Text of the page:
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Microscope questions

 
frank larue
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I have always wanted a microscope and I'm interested enough to begin thinking seriously about getting one. Initially, I want to look at soil and compost activity but I don't know where else this will take me (my fermented sugar snap brine or mycorrhizae off some garden root perhaps). My questions are two-fold:

What are some solid options for machines that are built to last a long time? I'm looking at laboratory compound microscopes, though I believe I would need a stereo to see root activiy?

What, if any, options are there for staining slides that is completely non-toxic. I even try to find things that say food grade but I'll take the general "non-toxic" label for this one. I'm hoping there is a pigment out there that can be made into a stain but that may well be wishful thinking.

Thanks all in advance.

 
John Elliott
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I'll answer the second question, since the answer to the first is another question: how much are you willing to spend?

For the second question, you might want to look at plant dyes. These were the first "stains", and even though they may not be classified as non-toxic, people weren't really ingesting them as dyes, and they did biodegrade. Unfortunately, this biodegradation was not a desirable property, so chemists set to work modifying the molecules, and in the process came up with artificial dyes. The history of alizarin, first as a plant product derived from the madder plant, then as a synthetic chemical dye, and finally ending up with completely synthetic quinacridone pigments is typical.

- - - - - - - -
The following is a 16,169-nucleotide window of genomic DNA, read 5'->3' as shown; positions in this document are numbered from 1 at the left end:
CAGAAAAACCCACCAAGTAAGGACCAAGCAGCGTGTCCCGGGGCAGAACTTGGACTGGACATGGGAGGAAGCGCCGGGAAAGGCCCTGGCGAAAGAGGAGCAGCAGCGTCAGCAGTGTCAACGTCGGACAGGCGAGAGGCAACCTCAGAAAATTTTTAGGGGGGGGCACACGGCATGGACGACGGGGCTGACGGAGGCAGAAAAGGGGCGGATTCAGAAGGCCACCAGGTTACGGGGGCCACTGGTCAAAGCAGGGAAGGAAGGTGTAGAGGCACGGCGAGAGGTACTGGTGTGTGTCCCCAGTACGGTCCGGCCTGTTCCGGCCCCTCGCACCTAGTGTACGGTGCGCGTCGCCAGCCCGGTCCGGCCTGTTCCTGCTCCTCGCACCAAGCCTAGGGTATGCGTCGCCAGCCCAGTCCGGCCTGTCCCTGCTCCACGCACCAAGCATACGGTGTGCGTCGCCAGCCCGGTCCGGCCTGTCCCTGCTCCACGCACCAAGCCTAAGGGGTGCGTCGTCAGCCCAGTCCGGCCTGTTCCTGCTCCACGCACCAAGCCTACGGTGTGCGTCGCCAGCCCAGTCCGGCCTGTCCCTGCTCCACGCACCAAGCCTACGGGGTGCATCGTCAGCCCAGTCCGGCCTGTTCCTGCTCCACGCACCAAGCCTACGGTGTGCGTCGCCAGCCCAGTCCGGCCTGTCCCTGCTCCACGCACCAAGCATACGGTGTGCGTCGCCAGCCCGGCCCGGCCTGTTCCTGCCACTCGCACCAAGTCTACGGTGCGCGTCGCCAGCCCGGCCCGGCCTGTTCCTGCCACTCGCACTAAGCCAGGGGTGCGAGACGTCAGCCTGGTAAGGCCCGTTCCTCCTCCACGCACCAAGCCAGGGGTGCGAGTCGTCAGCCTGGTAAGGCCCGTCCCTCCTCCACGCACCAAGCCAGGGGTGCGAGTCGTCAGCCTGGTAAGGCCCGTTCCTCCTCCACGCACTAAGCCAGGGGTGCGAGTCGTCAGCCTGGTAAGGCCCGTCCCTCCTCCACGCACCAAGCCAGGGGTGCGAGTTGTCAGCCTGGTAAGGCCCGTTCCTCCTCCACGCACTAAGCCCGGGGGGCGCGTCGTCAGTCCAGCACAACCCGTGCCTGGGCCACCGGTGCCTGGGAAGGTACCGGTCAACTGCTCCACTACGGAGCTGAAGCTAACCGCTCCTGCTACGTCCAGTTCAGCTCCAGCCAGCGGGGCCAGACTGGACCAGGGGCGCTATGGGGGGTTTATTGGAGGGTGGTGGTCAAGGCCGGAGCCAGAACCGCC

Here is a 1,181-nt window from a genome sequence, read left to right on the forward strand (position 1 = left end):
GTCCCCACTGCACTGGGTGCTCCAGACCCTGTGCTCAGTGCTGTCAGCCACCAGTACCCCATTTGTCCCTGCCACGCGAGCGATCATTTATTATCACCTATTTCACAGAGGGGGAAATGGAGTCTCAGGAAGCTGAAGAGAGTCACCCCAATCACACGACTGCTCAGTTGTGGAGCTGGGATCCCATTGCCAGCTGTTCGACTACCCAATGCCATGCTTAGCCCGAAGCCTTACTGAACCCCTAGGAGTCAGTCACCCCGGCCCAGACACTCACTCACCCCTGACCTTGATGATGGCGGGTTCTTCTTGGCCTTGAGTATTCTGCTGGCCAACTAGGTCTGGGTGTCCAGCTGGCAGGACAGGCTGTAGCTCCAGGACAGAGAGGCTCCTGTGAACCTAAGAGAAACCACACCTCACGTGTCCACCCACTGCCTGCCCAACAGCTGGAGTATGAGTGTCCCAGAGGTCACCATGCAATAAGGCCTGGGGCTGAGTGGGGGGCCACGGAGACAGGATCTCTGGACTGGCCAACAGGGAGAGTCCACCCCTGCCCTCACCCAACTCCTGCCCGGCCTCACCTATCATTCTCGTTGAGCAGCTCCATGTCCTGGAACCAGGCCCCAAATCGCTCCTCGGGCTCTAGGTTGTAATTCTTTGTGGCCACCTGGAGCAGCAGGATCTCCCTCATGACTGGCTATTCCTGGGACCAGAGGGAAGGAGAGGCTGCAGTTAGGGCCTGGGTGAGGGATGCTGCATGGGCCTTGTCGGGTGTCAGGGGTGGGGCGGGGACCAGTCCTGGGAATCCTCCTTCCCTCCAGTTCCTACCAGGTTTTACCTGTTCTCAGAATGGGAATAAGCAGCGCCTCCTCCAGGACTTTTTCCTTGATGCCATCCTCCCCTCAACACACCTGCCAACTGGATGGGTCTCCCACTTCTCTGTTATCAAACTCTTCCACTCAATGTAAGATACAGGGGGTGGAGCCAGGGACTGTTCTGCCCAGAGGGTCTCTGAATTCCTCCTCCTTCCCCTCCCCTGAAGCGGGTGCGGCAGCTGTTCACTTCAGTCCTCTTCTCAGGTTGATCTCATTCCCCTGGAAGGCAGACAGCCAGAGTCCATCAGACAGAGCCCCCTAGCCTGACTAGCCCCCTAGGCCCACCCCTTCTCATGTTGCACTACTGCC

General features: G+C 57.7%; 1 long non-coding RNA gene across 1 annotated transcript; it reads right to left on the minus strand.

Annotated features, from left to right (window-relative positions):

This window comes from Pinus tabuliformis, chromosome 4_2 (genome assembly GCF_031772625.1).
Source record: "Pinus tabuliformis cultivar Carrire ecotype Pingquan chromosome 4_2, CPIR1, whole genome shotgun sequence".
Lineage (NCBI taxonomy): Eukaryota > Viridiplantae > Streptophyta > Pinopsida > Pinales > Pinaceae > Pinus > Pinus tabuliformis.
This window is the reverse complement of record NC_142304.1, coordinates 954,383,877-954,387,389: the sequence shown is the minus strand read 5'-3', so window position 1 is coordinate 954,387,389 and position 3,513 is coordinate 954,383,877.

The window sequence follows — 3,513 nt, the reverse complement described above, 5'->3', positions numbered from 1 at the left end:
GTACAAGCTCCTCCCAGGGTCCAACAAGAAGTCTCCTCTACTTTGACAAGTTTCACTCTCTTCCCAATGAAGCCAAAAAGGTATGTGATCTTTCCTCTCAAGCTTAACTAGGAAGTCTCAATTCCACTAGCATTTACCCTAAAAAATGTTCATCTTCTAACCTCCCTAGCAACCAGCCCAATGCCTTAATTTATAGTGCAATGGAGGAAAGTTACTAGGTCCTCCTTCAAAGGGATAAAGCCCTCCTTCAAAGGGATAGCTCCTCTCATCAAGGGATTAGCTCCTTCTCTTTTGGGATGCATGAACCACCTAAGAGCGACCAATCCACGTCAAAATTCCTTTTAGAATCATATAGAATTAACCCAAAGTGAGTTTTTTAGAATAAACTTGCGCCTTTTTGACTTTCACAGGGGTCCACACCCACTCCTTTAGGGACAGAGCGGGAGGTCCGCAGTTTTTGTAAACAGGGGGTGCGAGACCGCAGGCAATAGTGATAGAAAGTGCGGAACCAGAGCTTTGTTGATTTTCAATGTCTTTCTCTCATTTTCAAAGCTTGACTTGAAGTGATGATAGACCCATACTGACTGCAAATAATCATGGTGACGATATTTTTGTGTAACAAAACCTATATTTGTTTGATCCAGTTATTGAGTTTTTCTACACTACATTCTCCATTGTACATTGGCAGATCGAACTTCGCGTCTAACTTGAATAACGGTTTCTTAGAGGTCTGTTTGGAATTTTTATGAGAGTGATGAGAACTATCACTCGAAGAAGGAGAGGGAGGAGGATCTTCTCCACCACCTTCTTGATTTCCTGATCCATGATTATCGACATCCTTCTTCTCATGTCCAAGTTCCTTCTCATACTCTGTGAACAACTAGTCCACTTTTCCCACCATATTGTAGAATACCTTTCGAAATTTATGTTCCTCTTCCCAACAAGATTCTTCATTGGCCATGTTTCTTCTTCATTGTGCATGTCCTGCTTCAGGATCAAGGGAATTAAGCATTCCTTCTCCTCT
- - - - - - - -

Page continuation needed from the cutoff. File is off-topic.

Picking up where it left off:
So hang out with the natural fabrics folk and ask them about their dyes. Maybe one of those will fit the bill for you.
 
Zach Muller
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I bought an Amscope M148C for very cheap on ebay. You can see some sample videos of it in actionon my project page. Sometimes I use the built in LED and also an extra LED flashlight if I am looking at something opaque. For liquid samples the built in LED is sufficient.

I have been satisfied with the all metal construction, and replaceable eyepiece and objectives. It has limitations, like the quality of the lenses on this one in particular, and sometimes I do not have the right eye piece or objective for what I am trying to see, but I work with it. I have just started an experiment to compare worm tea and manure tea, with luck you will see more microbe videos coming from me in the next week or two.

Get one and start checking out all the small things in life.
 
frank larue
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The price range I was looking at was somewhere between 300 and 600. I'll have to save for it but it helps to put money aside when I have a tool in mind. It would be nice to catch images or videos but that seems peripheral for my priorities currently. I've been recommended to stick with a 160mm tube length because it's replaceable. I was also told my a hobbyist that avoiding hot bulbs is better for examining live organisms. Is there truth to these claims?

Essentially, I'd like to buy one machine that so long as it receives care and maintenance will last and keep my interest for decades.